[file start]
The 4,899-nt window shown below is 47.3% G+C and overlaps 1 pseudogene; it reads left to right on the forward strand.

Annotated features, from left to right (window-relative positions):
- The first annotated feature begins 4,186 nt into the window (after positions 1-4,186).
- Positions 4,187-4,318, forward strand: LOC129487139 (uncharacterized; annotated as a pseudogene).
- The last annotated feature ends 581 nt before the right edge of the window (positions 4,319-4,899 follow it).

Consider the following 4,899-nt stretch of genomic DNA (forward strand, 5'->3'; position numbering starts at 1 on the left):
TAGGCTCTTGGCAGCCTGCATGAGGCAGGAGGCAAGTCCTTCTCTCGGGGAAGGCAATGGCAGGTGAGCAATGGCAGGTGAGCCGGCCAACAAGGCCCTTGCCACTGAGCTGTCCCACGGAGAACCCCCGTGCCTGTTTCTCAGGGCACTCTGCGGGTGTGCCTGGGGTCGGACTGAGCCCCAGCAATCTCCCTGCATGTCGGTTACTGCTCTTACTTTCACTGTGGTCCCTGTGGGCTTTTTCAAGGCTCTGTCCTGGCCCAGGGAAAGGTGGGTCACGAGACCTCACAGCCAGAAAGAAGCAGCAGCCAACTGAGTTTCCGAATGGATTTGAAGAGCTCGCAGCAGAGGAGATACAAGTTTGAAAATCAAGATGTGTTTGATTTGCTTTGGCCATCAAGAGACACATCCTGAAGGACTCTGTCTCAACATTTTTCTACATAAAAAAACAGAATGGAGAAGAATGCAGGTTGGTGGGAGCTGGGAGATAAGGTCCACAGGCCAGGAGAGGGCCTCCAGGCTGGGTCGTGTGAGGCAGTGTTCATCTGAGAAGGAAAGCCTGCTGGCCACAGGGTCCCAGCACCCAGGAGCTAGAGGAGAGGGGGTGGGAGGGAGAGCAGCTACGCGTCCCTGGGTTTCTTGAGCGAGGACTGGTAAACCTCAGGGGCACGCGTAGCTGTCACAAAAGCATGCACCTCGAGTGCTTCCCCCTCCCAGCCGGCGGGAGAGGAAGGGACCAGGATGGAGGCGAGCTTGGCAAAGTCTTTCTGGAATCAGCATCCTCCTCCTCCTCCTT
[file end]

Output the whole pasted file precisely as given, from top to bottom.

The 4,899-nt window shown below is 47.3% G+C and overlaps 1 pseudogene; it reads left to right on the forward strand.

Annotated features, from left to right (window-relative positions):
- The first annotated feature begins 4,186 nt into the window (after positions 1-4,186).
- Positions 4,187-4,318, forward strand: LOC129487139 (uncharacterized; annotated as a pseudogene).
- The last annotated feature ends 581 nt before the right edge of the window (positions 4,319-4,899 follow it).

Consider the following 4,899-nt stretch of genomic DNA (forward strand, 5'->3'; position numbering starts at 1 on the left):
TAGGCTCTTGGCAGCCTGCATGAGGCAGGAGGCAAGTCCTTCTCTCGGGGAAGGCAATGGCAGGTGAGCAATGGCAGGTGAGCCGGCCAACAAGGCCCTTGCCACTGAGCTGTCCCACGGAGAACCCCCGTGCCTGTTTCTCAGGGCACTCTGCGGGTGTGCCTGGGGTCGGACTGAGCCCCAGCAATCTCCCTGCATGTCGGTTACTGCTCTTACTTTCACTGTGGTCCCTGTGGGCTTTTTCAAGGCTCTGTCCTGGCCCAGGGAAAGGTGGGTCACGAGACCTCACAGCCAGAAAGAAGCAGCAGCCAACTGAGTTTCCGAATGGATTTGAAGAGCTCGCAGCAGAGGAGATACAAGTTTGAAAATCAAGATGTGTTTGATTTGCTTTGGCCATCAAGAGACACATCCTGAAGGACTCTGTCTCAACATTTTTCTACATAAAAAAACAGAATGGAGAAGAATGCAGGTTGGTGGGAGCTGGGAGATAAGGTCCACAGGCCAGGAGAGGGCCTCCAGGCTGGGTCGTGTGAGGCAGTGTTCATCTGAGAAGGAAAGCCTGCTGGCCACAGGGTCCCAGCACCCAGGAGCTAGAGGAGAGGGGGTGGGAGGGAGAGCAGCTACGCGTCCCTGGGTTTCTTGAGCGAGGACTGGTAAACCTCAGGGGCACGCGTAGCTGTCACAAAAGCATGCACCTCGAGTGCTTCCCCCTCCCAGCCGGCGGGAGAGGAAGGGACCAGGATGGAGGCGAGCTTGGCAAAGTCTTTCTGGAATCAGCATCCTCCTCCTCCTCCTT